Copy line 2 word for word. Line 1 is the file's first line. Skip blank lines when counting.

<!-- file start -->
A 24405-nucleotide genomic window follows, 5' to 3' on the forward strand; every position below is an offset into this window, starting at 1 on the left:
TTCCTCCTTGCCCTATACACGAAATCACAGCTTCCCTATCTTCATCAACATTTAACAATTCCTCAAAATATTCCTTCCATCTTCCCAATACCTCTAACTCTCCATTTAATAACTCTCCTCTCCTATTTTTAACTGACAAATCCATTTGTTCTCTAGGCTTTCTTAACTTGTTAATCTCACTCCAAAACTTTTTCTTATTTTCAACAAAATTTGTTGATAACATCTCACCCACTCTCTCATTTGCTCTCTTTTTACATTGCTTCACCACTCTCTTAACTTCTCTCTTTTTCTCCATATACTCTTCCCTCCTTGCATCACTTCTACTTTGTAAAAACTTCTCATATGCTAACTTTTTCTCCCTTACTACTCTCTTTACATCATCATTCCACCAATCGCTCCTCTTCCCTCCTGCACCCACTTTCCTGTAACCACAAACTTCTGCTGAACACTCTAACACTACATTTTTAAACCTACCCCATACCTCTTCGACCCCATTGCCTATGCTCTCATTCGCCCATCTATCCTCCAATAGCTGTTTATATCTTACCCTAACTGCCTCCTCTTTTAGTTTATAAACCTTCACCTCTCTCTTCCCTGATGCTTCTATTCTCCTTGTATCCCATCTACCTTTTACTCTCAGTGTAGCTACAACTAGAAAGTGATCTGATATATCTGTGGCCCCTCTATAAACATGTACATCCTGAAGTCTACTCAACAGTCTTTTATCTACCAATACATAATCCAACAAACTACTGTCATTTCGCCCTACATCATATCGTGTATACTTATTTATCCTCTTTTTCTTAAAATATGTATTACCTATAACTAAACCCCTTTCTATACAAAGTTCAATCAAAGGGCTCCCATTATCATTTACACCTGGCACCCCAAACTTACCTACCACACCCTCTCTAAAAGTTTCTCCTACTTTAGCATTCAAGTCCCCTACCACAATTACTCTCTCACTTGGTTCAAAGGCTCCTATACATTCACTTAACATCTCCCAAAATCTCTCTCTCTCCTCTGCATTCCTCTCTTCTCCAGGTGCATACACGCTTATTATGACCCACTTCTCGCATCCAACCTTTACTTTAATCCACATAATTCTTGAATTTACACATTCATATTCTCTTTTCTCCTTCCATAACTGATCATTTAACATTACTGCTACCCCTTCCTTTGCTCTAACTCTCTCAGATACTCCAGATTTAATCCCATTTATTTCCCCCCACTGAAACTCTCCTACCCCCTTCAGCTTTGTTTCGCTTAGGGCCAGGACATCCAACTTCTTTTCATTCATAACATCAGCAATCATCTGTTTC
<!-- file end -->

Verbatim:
TTCCTCCTTGCCCTATACACGAAATCACAGCTTCCCTATCTTCATCAACATTTAACAATTCCTCAAAATATTCCTTCCATCTTCCCAATACCTCTAACTCTCCATTTAATAACTCTCCTCTCCTATTTTTAACTGACAAATCCATTTGTTCTCTAGGCTTTCTTAACTTGTTAATCTCACTCCAAAACTTTTTCTTATTTTCAACAAAATTTGTTGATAACATCTCACCCACTCTCTCATTTGCTCTCTTTTTACATTGCTTCACCACTCTCTTAACTTCTCTCTTTTTCTCCATATACTCTTCCCTCCTTGCATCACTTCTACTTTGTAAAAACTTCTCATATGCTAACTTTTTCTCCCTTACTACTCTCTTTACATCATCATTCCACCAATCGCTCCTCTTCCCTCCTGCACCCACTTTCCTGTAACCACAAACTTCTGCTGAACACTCTAACACTACATTTTTAAACCTACCCCATACCTCTTCGACCCCATTGCCTATGCTCTCATTCGCCCATCTATCCTCCAATAGCTGTTTATATCTTACCCTAACTGCCTCCTCTTTTAGTTTATAAACCTTCACCTCTCTCTTCCCTGATGCTTCTATTCTCCTTGTATCCCATCTACCTTTTACTCTCAGTGTAGCTACAACTAGAAAGTGATCTGATATATCTGTGGCCCCTCTATAAACATGTACATCCTGAAGTCTACTCAACAGTCTTTTATCTACCAATACATAATCCAACAAACTACTGTCATTTCGCCCTACATCATATCGTGTATACTTATTTATCCTCTTTTTCTTAAAATATGTATTACCTATAACTAAACCCCTTTCTATACAAAGTTCAATCAAAGGGCTCCCATTATCATTTACACCTGGCACCCCAAACTTACCTACCACACCCTCTCTAAAAGTTTCTCCTACTTTAGCATTCAAGTCCCCTACCACAATTACTCTCTCACTTGGTTCAAAGGCTCCTATACATTCACTTAACATCTCCCAAAATCTCTCTCTCTCCTCTGCATTCCTCTCTTCTCCAGGTGCATACACGCTTATTATGACCCACTTCTCGCATCCAACCTTTACTTTAATCCACATAATTCTTGAATTTACACATTCATATTCTCTTTTCTCCTTCCATAACTGATCATTTAACATTACTGCTACCCCTTCCTTTGCTCTAACTCTCTCAGATACTCCAGATTTAATCCCATTTATTTCCCCCCACTGAAACTCTCCTACCCCCTTCAGCTTTGTTTCGCTTAGGGCCAGGACATCCAACTTCTTTTCATTCATAACATCAGCAATCATCTGTTTC